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Tanigaki gets nod as LDP No. 2; hawkish Inada named party policy chief

by Reiji Yoshida and Mizuho Aoki

Staff Writers

Prime Minister Shinzo Abe appointed Justice Minister Sadakazu Tanigaki as secretary-general of the ruling Liberal Democratic Party on Wednesday, removing Shigeru Ishiba, Abe’s top political rival, from the party’s No. 2 post.

Abe appointed Tanigaki, 69, in apparent hopes that the veteran lawmaker, his predecessor as LDP leader while the party was in the opposition, will keep members united without disturbing the balance of power between intraparty factions.

Tanigaki is an experienced politician who has held a number of key positions, including LDP president, policy chief, finance minister and infrastructure minister.

He is currently the head of a small intraparty faction consisting of 29 members.

The secretary general can control party funds and has the power to decide who is fielded as official LDP candidates in national elections. Tanigaki therefore will have the difficult task of handling the upcoming gubernatorial races in Fukushima Prefecture in October and in Okinawa Prefecture in November. Furthermore, voters will go to the polls nationwide in local elections next spring.

“A political party needs to win elections. In Fukushima, (the issue) is, how to revitalize the prefecture. In Okinawa, it is a question of Japan’s security, together with regional development,” Tanigaki told a news conference at the LDP’s Tokyo headquarters following his appointment. “We must yield good results.”

The LDP suffered a drubbing in the gubernatorial election in Shiga Prefecture in July. That race came on the heels of the Abe Cabinet’s decision to reinterpret the war-renouncing Constitution to open up new ways to use the Self-Defense Forces.

Tanigaki’s appointment may help soften the public image of the LDP under Abe, who has combined a hawkish security stance with aggressive fiscal spending.

Tanigaki was known in the party as a liberal dove who has called for maintaining fiscal discipline.

Ahead of his Cabinet reshuffle, Abe also appointed former deregulation minister Tomomi Inada, 55, as the LDP’s policy chief, while tapping former transport minister and veteran lawmaker Toshihiro Nikai, 75, as chairman of the General Council, the party’s top decision-making body.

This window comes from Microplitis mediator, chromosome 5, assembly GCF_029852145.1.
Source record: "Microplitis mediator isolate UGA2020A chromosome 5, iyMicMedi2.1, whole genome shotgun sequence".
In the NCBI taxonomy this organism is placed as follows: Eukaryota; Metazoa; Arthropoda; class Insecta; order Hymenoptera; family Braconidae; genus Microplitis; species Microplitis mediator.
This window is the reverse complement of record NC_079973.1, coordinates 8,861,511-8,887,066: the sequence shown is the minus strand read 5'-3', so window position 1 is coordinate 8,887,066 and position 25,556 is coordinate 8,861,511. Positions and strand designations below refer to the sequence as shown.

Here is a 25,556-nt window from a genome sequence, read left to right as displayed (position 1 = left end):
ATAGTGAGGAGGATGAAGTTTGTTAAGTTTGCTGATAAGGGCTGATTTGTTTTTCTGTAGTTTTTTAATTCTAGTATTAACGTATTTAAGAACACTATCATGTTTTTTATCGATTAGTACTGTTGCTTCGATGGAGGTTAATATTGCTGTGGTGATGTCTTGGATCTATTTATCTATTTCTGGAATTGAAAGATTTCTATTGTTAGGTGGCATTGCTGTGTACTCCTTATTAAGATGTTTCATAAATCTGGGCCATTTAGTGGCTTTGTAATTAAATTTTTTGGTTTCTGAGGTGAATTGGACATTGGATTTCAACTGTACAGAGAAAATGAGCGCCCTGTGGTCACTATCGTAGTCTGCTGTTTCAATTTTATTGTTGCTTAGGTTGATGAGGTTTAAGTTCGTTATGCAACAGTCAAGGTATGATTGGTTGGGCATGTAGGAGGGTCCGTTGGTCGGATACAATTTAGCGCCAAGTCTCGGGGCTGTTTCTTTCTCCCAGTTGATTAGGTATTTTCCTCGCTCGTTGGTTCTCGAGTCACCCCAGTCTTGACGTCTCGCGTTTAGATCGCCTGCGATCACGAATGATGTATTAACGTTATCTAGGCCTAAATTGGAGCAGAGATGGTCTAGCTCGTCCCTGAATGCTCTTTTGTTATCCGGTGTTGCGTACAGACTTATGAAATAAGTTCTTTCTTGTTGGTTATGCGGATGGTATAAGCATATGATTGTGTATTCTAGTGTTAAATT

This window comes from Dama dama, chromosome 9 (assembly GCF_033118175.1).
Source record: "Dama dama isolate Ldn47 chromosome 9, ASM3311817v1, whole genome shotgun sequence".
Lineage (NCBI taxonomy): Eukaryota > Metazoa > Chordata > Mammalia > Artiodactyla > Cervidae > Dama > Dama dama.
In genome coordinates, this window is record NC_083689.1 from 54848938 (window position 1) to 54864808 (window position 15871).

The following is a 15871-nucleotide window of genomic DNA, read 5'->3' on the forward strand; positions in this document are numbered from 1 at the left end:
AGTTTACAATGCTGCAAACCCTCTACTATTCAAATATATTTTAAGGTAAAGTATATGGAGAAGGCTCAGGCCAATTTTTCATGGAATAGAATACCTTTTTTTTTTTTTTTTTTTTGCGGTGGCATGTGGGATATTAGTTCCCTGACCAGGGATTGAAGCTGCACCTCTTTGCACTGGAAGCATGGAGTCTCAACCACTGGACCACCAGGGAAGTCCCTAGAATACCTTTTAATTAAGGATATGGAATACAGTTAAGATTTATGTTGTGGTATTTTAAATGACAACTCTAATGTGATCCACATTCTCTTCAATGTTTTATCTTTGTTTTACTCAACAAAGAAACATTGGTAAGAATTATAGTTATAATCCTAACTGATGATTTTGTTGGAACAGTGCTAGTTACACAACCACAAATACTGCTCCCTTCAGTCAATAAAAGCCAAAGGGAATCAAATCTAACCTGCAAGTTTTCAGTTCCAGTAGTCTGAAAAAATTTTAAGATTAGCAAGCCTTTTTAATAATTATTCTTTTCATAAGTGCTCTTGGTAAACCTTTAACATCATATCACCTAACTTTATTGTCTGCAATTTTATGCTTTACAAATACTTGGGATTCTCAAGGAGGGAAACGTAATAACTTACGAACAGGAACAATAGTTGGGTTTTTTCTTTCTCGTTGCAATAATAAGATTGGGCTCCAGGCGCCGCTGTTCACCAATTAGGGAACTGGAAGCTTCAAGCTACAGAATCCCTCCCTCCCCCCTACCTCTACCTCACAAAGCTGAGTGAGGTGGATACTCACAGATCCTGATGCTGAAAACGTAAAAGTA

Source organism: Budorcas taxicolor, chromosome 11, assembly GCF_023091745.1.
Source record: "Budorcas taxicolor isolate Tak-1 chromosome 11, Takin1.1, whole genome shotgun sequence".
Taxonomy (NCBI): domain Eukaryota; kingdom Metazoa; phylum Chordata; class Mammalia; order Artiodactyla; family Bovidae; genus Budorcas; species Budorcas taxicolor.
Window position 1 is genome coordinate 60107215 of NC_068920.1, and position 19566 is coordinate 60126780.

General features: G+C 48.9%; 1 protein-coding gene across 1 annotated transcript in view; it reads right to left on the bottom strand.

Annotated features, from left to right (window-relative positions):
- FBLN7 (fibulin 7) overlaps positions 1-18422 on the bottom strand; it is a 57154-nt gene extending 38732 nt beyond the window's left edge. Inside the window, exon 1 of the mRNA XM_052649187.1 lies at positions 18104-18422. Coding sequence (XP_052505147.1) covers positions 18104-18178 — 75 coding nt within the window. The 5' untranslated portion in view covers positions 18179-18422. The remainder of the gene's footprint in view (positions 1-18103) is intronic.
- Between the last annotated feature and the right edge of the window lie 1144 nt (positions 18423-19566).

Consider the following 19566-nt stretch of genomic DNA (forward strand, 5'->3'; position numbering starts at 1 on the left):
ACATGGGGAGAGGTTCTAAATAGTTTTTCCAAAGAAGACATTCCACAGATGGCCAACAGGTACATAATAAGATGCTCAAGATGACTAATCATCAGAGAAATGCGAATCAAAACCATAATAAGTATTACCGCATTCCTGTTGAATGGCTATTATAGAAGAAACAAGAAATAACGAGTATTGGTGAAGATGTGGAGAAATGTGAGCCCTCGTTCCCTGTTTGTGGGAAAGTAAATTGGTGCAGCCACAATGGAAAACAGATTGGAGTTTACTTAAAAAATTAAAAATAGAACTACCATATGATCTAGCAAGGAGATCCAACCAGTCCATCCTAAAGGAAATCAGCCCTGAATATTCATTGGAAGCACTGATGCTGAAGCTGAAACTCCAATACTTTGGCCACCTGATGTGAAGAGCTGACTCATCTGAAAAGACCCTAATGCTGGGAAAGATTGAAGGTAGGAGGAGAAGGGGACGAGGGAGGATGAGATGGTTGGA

Like Tanigaki, Nikai heads an intraparty faction of 28 members and is known for his bridge-building abilities. Nikai, a former chairman of the Lower House Budget Committee, also served as chairman of the General Council between 2007 and 2008 under Abe.

He is known for being broadly pro-China and maintains an impressive network of contacts in Beijing. His appointment as chairman of the party’s top decision-making body is widely considered to be a new asset as Japan tries to mend its frayed ties with China. Abe is seeking talks with Chinese leaders during the Asia-Pacific Economic Cooperation forum in November to break the ice.

“The public wants friendly relations with neighboring countries. I believe it’s the government’s job to respond to such calls,” Nikai said at the news conference. He added, “I’m happy to do it.”

Inada, like her predecessor Sanae Takaichi, is known as a right-leaning polemicist who regularly visits Yasukuni Shrine, which enshrines Class-A war criminals alongside millions of Japanese war dead. Takaichi has also paid regularly visits to the Tokyo shrine.

Inada, who has won Lower House elections only three times, would normally be considered too junior for the post of policy chief in the LDP’s seniority-based pecking order.

As with Takaichi, Abe will likely keep a tight leash on her, thereby strengthening his grip on the party’s policies.

Inada is known for her opposition to giving local election rights to permanent foreign residents, saying it would violate the Constitution.

  • phu

    “Tanigaki was known in the party as a liberal dove who has called for maintaining fiscal discipline.”

    You’re a long way from home, sir. Metaphorically speaking, at least.

    “Inada, like her predecessor Sanae Takaichi, is known as a right-leaning polemicist who regularly visits war-linked Yasukuni Shrine”

    Meet the new boss, same as the old boss.

    Once again, I have to wonder how we’re not hearing an uproar from the Japanese people. Perhaps I’m just too used to the US, where people actually express their opinions (often to a fault), but Abe has already gone so far in stacking the political deck that I can’t understand how he could be allowed to do even more of it without some kind of meaningful public opposition.

  • Mike

    its like musical chairs except, there are enough chairs for everyone….Tanigaki, Abe, Aso and the ilk need to step aside….yesterday.